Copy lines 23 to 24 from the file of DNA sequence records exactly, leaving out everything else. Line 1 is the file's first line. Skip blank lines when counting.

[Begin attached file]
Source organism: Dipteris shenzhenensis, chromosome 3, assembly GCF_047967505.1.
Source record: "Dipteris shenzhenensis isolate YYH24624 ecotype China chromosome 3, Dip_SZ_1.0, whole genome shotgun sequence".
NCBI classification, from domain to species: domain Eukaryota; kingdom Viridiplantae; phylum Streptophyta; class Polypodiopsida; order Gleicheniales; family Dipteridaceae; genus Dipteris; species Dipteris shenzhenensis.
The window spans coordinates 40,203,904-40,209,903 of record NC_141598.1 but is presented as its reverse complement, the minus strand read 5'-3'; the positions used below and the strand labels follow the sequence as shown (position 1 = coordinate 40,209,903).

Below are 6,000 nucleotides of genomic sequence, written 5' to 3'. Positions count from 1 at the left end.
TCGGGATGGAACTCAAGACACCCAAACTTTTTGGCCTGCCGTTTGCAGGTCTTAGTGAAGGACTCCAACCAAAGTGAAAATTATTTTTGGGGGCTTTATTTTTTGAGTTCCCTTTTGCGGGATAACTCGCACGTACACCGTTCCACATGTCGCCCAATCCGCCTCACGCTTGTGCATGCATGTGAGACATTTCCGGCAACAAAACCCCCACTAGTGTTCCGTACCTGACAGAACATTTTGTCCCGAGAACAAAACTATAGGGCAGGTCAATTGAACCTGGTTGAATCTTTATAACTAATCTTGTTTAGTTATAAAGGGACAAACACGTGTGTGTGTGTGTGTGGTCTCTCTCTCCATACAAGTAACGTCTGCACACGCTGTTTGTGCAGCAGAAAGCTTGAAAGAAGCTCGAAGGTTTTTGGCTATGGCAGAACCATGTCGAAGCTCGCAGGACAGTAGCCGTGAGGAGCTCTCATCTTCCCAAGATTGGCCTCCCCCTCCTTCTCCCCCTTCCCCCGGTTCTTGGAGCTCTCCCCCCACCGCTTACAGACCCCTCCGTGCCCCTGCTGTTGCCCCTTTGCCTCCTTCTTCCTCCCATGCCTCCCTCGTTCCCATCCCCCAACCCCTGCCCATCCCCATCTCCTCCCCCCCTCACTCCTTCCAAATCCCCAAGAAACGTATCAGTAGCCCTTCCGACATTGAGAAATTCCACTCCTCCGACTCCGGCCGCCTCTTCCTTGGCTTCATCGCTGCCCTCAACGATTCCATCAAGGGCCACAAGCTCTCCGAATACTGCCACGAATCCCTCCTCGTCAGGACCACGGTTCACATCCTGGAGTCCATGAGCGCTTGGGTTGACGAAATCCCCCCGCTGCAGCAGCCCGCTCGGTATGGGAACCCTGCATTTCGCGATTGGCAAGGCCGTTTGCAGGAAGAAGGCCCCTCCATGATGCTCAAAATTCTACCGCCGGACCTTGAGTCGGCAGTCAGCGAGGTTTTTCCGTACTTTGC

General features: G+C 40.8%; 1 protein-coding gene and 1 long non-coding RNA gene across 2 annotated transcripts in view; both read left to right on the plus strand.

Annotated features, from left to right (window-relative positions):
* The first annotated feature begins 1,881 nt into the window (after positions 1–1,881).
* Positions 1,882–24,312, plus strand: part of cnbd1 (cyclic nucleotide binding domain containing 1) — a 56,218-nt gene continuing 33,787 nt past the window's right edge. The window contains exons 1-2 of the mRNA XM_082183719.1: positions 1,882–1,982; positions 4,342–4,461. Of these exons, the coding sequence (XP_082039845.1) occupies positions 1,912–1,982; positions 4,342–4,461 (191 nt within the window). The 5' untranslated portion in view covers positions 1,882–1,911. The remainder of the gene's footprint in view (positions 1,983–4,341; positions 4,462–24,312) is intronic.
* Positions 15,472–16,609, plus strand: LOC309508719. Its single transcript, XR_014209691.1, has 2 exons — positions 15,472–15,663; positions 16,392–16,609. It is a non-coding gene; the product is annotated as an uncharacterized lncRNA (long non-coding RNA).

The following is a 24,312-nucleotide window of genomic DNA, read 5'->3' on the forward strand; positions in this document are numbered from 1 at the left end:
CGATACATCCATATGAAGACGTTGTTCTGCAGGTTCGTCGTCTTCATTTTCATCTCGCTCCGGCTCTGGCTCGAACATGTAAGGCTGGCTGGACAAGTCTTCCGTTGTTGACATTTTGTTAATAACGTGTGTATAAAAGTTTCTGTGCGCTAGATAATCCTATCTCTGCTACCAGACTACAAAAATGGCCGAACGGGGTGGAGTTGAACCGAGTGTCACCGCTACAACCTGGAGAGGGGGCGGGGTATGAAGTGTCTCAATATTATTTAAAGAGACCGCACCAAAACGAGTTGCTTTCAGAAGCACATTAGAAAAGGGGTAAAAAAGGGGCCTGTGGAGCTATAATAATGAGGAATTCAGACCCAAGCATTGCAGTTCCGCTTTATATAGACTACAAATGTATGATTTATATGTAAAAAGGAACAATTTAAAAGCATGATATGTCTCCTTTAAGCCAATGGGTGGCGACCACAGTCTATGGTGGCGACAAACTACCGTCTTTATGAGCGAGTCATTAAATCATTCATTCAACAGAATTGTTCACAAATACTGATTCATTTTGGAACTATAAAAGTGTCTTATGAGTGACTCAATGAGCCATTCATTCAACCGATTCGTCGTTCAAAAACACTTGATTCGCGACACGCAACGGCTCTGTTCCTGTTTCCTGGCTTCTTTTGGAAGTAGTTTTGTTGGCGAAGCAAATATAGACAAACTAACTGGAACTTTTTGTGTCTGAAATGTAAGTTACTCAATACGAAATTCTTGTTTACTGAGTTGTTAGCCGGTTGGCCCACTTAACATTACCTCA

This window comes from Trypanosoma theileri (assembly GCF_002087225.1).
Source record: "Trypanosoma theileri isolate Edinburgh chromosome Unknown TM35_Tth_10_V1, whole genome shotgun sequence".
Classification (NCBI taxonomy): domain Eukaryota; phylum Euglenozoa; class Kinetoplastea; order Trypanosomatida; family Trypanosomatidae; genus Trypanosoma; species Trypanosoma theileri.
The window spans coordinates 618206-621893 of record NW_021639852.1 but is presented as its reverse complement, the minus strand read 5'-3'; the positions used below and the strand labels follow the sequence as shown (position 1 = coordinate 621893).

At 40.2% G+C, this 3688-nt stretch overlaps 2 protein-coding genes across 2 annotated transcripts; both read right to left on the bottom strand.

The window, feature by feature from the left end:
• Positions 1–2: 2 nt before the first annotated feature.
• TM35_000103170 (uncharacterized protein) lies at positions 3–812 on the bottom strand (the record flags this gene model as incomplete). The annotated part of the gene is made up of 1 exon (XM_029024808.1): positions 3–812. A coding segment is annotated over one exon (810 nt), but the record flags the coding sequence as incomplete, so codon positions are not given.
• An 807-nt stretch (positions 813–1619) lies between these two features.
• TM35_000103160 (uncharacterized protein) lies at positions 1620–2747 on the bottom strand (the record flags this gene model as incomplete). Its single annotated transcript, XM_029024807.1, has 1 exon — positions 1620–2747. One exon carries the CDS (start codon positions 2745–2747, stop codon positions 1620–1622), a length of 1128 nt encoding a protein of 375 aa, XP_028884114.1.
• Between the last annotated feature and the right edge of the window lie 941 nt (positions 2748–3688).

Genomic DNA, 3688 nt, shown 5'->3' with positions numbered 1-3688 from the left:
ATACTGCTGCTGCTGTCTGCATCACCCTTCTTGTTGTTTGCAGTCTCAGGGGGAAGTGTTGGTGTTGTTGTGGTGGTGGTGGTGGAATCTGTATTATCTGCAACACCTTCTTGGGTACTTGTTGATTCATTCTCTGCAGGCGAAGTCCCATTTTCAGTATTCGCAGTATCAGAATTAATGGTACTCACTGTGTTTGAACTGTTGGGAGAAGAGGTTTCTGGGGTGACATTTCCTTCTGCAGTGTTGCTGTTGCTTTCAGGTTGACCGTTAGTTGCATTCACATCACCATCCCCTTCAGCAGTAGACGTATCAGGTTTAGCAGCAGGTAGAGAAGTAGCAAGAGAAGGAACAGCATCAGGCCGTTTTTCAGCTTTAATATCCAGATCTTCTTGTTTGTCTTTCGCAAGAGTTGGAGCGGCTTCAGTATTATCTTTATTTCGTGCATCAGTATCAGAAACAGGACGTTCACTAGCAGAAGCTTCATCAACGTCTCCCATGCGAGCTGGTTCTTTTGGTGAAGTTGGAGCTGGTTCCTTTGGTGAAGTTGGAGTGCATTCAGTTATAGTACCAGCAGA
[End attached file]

• TM35_000103160 (uncharacterized protein) lies at positions 1620–2747 on the bottom strand (the record flags this gene model as incomplete). Its single annotated transcript, XM_029024807.1, has 1 exon — positions 1620–2747. One exon carries the CDS (start codon positions 2745–2747, stop codon positions 1620–1622), a length of 1128 nt encoding a protein of 375 aa, XP_028884114.1.
• Between the last annotated feature and the right edge of the window lie 941 nt (positions 2748–3688).